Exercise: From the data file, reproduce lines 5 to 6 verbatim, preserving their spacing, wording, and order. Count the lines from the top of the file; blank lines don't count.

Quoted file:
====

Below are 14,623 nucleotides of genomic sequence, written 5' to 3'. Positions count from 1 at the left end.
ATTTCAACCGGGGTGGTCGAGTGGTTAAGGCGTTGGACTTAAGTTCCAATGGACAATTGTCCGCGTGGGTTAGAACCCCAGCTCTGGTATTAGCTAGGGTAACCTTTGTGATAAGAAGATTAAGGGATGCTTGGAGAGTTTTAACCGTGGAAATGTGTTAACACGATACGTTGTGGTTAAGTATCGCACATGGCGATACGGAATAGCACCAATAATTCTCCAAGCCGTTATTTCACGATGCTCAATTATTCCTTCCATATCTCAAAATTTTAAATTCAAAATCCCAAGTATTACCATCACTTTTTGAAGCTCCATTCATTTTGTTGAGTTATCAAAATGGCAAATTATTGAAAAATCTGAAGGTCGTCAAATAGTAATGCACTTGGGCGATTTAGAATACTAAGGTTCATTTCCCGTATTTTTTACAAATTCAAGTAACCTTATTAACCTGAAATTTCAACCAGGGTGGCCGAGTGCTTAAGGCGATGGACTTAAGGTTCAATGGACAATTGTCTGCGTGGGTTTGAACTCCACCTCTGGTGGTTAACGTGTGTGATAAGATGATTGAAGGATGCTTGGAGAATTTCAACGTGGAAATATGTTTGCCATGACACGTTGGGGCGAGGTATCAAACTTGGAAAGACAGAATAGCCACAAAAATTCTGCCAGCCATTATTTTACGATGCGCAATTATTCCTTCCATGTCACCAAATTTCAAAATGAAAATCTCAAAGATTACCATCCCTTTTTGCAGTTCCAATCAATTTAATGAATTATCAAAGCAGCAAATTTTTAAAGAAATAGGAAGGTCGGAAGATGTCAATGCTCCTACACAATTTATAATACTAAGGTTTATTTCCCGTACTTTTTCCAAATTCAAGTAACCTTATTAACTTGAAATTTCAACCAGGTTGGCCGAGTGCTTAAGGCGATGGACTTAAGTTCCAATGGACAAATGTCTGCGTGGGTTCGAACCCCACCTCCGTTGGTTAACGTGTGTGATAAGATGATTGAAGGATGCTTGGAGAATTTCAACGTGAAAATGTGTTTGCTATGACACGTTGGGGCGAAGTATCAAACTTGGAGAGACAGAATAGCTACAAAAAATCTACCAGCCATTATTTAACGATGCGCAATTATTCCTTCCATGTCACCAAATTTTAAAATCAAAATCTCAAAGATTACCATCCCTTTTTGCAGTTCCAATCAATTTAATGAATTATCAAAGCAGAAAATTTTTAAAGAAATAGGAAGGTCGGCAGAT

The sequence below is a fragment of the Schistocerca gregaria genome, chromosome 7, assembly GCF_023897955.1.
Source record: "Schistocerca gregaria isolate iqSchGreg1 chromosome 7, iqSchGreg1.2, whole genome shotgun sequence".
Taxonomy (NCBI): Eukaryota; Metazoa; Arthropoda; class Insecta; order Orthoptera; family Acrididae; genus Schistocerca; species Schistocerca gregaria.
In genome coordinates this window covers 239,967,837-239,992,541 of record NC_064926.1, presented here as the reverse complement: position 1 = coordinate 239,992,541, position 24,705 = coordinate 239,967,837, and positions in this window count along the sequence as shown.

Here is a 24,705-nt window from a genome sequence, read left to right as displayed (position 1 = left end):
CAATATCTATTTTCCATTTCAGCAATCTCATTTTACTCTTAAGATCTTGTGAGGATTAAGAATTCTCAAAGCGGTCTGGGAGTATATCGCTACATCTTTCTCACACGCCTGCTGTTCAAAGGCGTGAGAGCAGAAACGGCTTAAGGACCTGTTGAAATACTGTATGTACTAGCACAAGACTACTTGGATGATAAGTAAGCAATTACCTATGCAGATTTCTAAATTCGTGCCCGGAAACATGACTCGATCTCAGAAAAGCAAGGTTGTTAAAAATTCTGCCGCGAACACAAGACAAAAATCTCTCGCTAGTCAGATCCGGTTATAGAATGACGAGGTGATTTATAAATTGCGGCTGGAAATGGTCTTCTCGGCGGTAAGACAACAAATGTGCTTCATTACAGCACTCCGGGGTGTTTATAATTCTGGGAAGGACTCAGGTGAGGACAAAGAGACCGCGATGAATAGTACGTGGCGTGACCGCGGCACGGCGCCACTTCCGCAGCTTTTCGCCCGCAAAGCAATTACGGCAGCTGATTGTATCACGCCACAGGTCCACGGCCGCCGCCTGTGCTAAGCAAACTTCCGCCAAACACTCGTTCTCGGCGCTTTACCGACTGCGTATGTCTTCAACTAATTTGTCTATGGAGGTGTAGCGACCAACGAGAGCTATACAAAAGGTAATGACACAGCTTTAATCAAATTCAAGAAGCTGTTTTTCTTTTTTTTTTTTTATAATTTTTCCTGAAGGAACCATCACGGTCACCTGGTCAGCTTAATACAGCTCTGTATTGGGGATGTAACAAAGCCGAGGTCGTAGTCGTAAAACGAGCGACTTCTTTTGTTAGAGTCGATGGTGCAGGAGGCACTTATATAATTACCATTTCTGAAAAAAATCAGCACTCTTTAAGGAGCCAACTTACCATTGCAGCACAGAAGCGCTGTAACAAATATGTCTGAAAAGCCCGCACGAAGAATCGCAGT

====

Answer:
Taxonomy (NCBI): Eukaryota; Metazoa; Arthropoda; class Insecta; order Orthoptera; family Acrididae; genus Schistocerca; species Schistocerca gregaria.
In genome coordinates this window covers 239,967,837-239,992,541 of record NC_064926.1, presented here as the reverse complement: position 1 = coordinate 239,992,541, position 24,705 = coordinate 239,967,837, and positions in this window count along the sequence as shown.